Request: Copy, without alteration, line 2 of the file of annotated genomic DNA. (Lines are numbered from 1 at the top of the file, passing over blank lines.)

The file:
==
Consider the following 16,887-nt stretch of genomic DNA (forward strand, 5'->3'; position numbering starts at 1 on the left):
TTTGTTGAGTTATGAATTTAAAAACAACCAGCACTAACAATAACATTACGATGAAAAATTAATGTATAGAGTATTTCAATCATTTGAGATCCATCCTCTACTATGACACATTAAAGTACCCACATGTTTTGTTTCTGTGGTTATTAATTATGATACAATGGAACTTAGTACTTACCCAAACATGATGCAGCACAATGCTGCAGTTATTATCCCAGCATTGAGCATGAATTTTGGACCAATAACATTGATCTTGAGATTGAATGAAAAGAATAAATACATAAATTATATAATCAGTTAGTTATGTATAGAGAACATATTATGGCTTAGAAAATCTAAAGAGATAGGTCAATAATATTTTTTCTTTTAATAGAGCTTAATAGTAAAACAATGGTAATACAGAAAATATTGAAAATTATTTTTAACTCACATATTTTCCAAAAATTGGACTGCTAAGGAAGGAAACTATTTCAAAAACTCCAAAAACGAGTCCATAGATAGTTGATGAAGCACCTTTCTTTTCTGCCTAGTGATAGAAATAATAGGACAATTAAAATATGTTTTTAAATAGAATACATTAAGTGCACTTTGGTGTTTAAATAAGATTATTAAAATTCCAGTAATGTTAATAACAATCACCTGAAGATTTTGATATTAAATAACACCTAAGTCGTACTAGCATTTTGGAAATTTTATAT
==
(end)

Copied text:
TTTGTTGAGTTATGAATTTAAAAACAACCAGCACTAACAATAACATTACGATGAAAAATTAATGTATAGAGTATTTCAATCATTTGAGATCCATCCTCTACTATGACACATTAAAGTACCCACATGTTTTGTTTCTGTGGTTATTAATTATGATACAATGGAACTTAGTACTTACCCAAACATGATGCAGCACAATGCTGCAGTTATTATCCCAGCATTGAGCATGAATTTTGGACCAATAACATTGATCTTGAGATTGAATGAAAAGAATAAATACATAAATTATATAATCAGTTAGTTATGTATAGAGAACATATTATGGCTTAGAAAATCTAAAGAGATAGGTCAATAATATTTTTTCTTTTAATAGAGCTTAATAGTAAAACAATGGTAATACAGAAAATATTGAAAATTATTTTTAACTCACATATTTTCCAAAAATTGGACTGCTAAGGAAGGAAACTATTTCAAAAACTCCAAAAACGAGTCCATAGATAGTTGATGAAGCACCTTTCTTTTCTGCCTAGTGATAGAAATAATAGGACAATTAAAATATGTTTTTAAATAGAATACATTAAGTGCACTTTGGTGTTTAAATAAGATTATTAAAATTCCAGTAATGTTAATAACAATCACCTGAAGATTTTGATATTAAATAACACCTAAGTCGTACTAGCATTTTGGAAATTTTATAT